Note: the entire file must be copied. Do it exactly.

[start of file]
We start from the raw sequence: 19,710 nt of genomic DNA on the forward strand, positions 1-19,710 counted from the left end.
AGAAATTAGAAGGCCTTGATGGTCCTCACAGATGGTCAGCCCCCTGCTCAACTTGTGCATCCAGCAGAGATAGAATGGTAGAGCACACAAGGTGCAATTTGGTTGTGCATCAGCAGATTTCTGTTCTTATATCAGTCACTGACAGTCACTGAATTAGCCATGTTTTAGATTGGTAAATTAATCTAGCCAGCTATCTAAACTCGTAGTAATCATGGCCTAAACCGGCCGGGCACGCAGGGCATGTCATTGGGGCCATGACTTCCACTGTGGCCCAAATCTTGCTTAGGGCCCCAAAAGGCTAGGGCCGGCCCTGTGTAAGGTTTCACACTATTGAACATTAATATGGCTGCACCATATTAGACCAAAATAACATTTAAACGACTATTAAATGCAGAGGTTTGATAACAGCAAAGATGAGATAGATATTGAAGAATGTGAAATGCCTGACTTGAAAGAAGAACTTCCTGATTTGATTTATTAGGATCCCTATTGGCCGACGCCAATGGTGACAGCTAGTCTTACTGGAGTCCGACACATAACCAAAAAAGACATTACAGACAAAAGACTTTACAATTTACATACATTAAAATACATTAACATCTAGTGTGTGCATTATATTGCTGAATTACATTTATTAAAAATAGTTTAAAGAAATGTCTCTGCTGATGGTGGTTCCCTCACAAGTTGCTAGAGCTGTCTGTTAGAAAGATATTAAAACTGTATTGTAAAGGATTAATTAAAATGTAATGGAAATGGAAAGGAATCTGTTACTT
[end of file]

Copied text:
We start from the raw sequence: 19,710 nt of genomic DNA on the forward strand, positions 1-19,710 counted from the left end.
AGAAATTAGAAGGCCTTGATGGTCCTCACAGATGGTCAGCCCCCTGCTCAACTTGTGCATCCAGCAGAGATAGAATGGTAGAGCACACAAGGTGCAATTTGGTTGTGCATCAGCAGATTTCTGTTCTTATATCAGTCACTGACAGTCACTGAATTAGCCATGTTTTAGATTGGTAAATTAATCTAGCCAGCTATCTAAACTCGTAGTAATCATGGCCTAAACCGGCCGGGCACGCAGGGCATGTCATTGGGGCCATGACTTCCACTGTGGCCCAAATCTTGCTTAGGGCCCCAAAAGGCTAGGGCCGGCCCTGTGTAAGGTTTCACACTATTGAACATTAATATGGCTGCACCATATTAGACCAAAATAACATTTAAACGACTATTAAATGCAGAGGTTTGATAACAGCAAAGATGAGATAGATATTGAAGAATGTGAAATGCCTGACTTGAAAGAAGAACTTCCTGATTTGATTTATTAGGATCCCTATTGGCCGACGCCAATGGTGACAGCTAGTCTTACTGGAGTCCGACACATAACCAAAAAAGACATTACAGACAAAAGACTTTACAATTTACATACATTAAAATACATTAACATCTAGTGTGTGCATTATATTGCTGAATTACATTTATTAAAAATAGTTTAAAGAAATGTCTCTGCTGATGGTGGTTCCCTCACAAGTTGCTAGAGCTGTCTGTTAGAAAGATATTAAAACTGTATTGTAAAGGATTAATTAAAATGTAATGGAAATGGAAAGGAATCTGTTACTT